How to Use Seed Tape

Streamline Your Garden With Seed Tape

How's your garden growing this Spring? If you've planted seeds, many of you might already be thinning your seedlings — essentially, pulling up tiny plants that are too close to their neighbors. One way you can avoid having to thin (and waste) seedlings is by using seed tape. They're a great choice for small-space gardens, since the seed tape embeds seeds in a perfectly spaced manner.
I've been using Gardener's Seed Tapes ($5) in my garden this year for carrots, beets, and radishes. All the crops have germinated, but I've had the most consistent luck with the French breakfast radishes, which have gone gangbusters in the garden. In the picture above, you can see the row of radishes on the right-hand side, with beets behind it. The radishes have been so prolific that I'm giving them away left and right.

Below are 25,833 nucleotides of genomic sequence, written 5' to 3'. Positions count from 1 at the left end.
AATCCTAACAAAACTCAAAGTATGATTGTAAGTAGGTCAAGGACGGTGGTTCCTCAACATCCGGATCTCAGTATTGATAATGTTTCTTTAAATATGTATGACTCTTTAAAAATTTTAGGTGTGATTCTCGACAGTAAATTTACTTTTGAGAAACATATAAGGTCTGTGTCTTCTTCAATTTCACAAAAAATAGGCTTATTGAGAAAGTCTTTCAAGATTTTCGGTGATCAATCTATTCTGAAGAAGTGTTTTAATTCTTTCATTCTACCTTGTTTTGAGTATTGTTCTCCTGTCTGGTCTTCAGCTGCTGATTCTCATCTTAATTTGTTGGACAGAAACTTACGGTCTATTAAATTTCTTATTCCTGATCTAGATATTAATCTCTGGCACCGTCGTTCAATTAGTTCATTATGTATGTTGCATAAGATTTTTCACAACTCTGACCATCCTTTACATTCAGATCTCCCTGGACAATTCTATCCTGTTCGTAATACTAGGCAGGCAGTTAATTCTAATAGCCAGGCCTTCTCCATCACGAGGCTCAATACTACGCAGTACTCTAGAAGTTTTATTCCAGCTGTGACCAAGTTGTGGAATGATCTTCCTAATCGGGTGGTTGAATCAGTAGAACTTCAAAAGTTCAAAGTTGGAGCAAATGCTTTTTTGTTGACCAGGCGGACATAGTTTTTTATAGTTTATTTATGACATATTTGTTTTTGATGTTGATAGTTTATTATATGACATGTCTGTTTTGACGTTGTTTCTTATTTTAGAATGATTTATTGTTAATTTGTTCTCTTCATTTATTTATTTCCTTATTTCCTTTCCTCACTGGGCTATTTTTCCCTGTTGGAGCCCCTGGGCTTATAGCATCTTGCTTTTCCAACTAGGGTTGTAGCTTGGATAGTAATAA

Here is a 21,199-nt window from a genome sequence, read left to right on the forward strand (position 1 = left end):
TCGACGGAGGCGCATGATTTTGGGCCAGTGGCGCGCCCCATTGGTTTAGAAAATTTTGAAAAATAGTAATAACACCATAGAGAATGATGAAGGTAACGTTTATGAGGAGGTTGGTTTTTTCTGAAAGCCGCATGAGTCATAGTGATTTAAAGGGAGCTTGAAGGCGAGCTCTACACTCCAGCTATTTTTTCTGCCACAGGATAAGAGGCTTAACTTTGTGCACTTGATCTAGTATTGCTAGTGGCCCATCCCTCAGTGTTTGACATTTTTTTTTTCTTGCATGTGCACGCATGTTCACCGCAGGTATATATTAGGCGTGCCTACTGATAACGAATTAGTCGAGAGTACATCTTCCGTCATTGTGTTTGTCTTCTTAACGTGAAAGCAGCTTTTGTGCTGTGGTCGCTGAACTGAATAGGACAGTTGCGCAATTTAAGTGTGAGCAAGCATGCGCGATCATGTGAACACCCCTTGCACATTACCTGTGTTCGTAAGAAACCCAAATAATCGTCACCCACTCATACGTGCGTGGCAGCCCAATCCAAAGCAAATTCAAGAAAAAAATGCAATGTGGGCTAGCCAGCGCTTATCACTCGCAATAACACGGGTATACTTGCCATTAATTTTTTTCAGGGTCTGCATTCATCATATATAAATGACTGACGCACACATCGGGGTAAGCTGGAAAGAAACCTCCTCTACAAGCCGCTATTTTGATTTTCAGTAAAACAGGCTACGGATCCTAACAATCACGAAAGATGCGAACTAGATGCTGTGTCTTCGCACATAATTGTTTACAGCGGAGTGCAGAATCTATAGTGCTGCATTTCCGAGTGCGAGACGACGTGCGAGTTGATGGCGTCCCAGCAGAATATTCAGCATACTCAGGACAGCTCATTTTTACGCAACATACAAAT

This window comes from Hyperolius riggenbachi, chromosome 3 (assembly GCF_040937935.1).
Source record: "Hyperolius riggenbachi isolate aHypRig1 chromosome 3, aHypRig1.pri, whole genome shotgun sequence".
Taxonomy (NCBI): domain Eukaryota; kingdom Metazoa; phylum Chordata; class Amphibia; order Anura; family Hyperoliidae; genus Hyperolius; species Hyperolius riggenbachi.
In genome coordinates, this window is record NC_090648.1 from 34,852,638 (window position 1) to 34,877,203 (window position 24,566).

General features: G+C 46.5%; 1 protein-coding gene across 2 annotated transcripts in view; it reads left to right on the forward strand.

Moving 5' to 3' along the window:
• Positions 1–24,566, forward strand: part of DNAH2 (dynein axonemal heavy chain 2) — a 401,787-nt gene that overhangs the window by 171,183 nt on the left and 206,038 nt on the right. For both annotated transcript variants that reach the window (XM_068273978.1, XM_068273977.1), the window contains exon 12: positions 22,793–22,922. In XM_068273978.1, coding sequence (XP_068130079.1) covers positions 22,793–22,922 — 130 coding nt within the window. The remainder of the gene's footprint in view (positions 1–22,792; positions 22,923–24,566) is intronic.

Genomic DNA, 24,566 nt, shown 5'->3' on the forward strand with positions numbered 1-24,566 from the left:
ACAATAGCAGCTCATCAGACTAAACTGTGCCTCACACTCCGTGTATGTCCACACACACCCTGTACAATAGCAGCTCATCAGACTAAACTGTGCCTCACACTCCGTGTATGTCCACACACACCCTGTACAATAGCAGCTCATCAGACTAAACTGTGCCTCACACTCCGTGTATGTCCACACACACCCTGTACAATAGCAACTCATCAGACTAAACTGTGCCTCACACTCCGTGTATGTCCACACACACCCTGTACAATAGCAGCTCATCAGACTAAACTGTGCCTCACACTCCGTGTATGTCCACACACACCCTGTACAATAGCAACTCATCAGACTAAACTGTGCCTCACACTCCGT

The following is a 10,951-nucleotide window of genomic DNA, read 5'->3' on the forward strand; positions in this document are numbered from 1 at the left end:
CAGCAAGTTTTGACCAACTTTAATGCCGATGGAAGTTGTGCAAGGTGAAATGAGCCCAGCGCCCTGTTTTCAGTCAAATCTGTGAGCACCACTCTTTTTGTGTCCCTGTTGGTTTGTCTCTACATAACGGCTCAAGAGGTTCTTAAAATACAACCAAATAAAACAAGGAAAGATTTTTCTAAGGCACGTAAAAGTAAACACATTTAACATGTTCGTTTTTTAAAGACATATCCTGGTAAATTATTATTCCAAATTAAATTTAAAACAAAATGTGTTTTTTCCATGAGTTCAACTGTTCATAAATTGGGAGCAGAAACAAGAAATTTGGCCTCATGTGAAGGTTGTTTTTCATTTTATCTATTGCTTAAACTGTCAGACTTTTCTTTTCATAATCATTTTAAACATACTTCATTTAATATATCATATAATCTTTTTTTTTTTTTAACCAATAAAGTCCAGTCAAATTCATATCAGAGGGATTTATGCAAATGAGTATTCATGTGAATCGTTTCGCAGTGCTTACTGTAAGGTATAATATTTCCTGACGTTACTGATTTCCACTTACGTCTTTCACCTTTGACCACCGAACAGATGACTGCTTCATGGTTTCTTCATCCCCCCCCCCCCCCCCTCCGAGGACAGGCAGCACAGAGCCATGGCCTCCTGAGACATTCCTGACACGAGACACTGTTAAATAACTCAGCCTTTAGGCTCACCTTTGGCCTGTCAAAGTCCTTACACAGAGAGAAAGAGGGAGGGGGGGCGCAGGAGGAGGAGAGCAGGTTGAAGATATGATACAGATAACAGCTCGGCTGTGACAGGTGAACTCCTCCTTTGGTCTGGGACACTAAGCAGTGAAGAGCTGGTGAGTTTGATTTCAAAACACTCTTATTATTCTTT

To use seed tape, you just unroll the biodegradable paper with the seeds embedded into a planting row and cover with soil. It's ridiculously easy, and since each seed is already spaced, thinning seedlings is eliminated.

Have you used seed tape before? How was your experience with it?

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